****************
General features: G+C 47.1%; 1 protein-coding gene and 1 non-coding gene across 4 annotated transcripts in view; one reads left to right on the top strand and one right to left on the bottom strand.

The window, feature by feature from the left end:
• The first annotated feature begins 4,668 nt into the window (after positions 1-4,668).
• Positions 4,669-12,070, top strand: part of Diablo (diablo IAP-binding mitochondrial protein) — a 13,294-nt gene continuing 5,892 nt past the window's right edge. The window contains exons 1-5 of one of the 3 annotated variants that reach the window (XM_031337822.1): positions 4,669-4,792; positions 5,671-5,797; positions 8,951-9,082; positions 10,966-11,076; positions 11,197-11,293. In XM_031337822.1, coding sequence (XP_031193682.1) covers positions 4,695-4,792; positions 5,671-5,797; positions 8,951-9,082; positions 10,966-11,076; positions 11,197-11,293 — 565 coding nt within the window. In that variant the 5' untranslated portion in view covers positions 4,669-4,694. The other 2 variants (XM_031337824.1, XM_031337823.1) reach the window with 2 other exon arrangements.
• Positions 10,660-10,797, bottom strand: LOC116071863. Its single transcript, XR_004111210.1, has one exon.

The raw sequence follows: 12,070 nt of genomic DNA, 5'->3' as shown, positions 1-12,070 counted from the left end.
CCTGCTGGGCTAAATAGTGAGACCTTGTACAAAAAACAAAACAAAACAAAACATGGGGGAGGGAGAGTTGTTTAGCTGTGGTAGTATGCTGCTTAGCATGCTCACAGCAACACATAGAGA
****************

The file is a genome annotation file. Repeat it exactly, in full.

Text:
General features: G+C 47.1%; 1 protein-coding gene and 1 non-coding gene across 4 annotated transcripts in view; one reads left to right on the top strand and one right to left on the bottom strand.

The window, feature by feature from the left end:
• The first annotated feature begins 4,668 nt into the window (after positions 1-4,668).
• Positions 4,669-12,070, top strand: part of Diablo (diablo IAP-binding mitochondrial protein) — a 13,294-nt gene continuing 5,892 nt past the window's right edge. The window contains exons 1-5 of one of the 3 annotated variants that reach the window (XM_031337822.1): positions 4,669-4,792; positions 5,671-5,797; positions 8,951-9,082; positions 10,966-11,076; positions 11,197-11,293. In XM_031337822.1, coding sequence (XP_031193682.1) covers positions 4,695-4,792; positions 5,671-5,797; positions 8,951-9,082; positions 10,966-11,076; positions 11,197-11,293 — 565 coding nt within the window. In that variant the 5' untranslated portion in view covers positions 4,669-4,694. The other 2 variants (XM_031337824.1, XM_031337823.1) reach the window with 2 other exon arrangements.
• Positions 10,660-10,797, bottom strand: LOC116071863. Its single transcript, XR_004111210.1, has one exon.

The raw sequence follows: 12,070 nt of genomic DNA, 5'->3' as shown, positions 1-12,070 counted from the left end.
CCTGCTGGGCTAAATAGTGAGACCTTGTACAAAAAACAAAACAAAACAAAACATGGGGGAGGGAGAGTTGTTTAGCTGTGGTAGTATGCTGCTTAGCATGCTCACAGCAACACATAGAGA